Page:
How to Kiss Long Strategic Findings Documents Goodbye
In doing the work that I do as a strategist, it can be difficult to take long and complex research sets and narrow them down into short, concise documents. I tend to think every little insight I discover is groundbreaking and should be carefully perused by everyone at every level at a company, but I’ve been doing this long enough to know that nearly no one wants to read a long document full of analytic data. For some of these folks, looking at a long document full of important strategic findings is just about as interesting as reading your tax returns for the last ten years.
However, I’ve luckily found numerous ways to keep clients, as well as the team at our Florida ad agency, satisfied through presenting data in a much clearer and more engaging manner. The goal is to rely on an often-used phrase, “Keep it simple, stupid!” I promise I’m not calling anyone stupid, it’s just a great way to remember to simplify in every aspect of business where possible — including writing research reports. Here are some of the tips I’ve employed to keep people interested in the content so my memos don’t have to keep competing with stacks of other boring documents.
If you must write a long research report, offer a clear summary of findings on the first page of the report. For many people, and especially high-level executives, this will be the only part of the report they will actually read.
If it’s a Brief, Keep it Brief
There’s a reason they call it a brief, you know. Keeping it under two pages will make it more likely that people will read the entire thing, ensuring they won’t miss any important items.
Almost any type of image will add more interest to a page of text. A chart or graph can make for an excellent storytelling device, and a photo can offer a visual description of the content or inspire ideation. If nothing else, take a quote from the report, add some white space around it and highlight it, making it stand out on the page.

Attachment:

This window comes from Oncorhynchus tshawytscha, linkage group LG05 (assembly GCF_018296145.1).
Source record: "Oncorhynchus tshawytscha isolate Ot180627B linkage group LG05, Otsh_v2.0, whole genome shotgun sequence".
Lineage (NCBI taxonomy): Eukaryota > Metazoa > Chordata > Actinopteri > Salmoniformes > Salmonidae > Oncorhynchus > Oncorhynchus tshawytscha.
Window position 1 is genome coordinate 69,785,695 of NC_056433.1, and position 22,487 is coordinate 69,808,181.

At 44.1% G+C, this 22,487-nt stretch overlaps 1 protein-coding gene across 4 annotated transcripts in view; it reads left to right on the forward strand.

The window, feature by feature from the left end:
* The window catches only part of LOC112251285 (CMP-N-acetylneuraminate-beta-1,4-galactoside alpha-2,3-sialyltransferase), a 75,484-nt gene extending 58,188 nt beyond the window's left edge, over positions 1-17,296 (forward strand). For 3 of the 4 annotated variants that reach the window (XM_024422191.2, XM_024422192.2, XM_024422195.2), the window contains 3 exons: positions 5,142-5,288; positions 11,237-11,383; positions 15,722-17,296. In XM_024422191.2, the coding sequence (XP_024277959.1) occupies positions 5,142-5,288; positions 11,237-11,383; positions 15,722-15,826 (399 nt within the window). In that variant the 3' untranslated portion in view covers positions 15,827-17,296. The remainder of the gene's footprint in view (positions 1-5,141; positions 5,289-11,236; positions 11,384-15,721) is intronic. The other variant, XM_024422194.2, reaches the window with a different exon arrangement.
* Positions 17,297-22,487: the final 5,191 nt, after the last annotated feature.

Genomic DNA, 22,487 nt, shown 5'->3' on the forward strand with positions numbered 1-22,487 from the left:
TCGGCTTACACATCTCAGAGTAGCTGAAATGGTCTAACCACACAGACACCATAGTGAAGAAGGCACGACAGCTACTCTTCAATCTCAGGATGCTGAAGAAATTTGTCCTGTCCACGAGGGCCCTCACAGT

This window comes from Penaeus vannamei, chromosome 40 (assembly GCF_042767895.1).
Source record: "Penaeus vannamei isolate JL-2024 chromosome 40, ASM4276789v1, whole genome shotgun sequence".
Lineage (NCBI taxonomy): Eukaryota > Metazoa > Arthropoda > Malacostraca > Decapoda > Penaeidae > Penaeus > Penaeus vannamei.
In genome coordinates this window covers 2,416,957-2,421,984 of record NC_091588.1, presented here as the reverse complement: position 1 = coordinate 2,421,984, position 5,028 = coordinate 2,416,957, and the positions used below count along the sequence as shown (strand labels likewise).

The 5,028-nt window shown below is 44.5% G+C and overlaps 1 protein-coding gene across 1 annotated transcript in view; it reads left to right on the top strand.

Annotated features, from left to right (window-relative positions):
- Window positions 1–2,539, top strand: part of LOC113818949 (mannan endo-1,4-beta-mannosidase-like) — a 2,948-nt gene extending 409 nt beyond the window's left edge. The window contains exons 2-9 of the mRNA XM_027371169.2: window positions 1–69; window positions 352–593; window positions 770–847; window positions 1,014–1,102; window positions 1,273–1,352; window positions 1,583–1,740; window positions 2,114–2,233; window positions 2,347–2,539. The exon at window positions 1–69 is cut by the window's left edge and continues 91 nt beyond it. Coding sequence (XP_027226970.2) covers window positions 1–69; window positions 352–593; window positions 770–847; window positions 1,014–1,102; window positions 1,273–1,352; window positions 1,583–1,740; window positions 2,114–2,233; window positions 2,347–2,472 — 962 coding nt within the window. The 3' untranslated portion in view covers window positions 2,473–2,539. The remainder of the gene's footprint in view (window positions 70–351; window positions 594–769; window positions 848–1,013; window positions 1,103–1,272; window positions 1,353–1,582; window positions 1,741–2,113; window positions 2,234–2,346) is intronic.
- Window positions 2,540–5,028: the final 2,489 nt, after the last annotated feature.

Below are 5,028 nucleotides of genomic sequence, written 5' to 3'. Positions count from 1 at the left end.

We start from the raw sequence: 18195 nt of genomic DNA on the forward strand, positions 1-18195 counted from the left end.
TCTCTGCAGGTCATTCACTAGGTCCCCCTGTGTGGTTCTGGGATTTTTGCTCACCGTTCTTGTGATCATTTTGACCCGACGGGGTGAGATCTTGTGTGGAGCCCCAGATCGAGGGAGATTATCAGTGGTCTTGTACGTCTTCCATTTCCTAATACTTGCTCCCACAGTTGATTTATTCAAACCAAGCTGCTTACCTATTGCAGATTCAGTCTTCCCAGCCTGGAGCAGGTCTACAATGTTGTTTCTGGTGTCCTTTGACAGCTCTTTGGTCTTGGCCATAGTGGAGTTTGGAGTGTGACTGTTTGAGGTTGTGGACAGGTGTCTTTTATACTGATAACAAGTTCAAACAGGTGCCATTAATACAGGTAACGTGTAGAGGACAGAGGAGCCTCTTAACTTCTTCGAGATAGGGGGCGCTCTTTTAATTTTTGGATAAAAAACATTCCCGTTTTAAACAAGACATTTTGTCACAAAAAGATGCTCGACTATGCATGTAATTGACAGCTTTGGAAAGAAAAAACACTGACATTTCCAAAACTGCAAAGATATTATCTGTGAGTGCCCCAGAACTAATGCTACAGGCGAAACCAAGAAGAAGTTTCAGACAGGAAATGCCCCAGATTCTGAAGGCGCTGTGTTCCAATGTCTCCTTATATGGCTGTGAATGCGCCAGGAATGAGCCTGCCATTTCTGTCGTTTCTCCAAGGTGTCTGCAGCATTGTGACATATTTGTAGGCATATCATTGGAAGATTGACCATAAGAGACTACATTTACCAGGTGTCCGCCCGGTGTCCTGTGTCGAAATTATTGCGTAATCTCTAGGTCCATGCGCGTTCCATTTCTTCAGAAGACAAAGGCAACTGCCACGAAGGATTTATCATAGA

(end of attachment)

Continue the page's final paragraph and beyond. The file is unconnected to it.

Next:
This may not be appropriate in all circumstances, but where it is, use it to your advantage. In presenting material using humor, you are more likely to keep the reader interested in the content, plus funny lines or quips will help them better remember the material. Even inserting a funny image of a LOLCat can help make an otherwise stale collection of data into something more interesting, which will also make you look like a star when people can’t stop talking about it in the break room. [quote]Remember, your content doesn’t have to be boring and stale, and in fact, making it more interesting will help people to better remember the content.[/quote]
I’ve already shared these tips with the team at our Orlando marketing agency, so I thought there was no better time than now to allow you to rip a few pages from our playbook. Contact us today for more information, and to unlock your own strategic approach!Back to Articles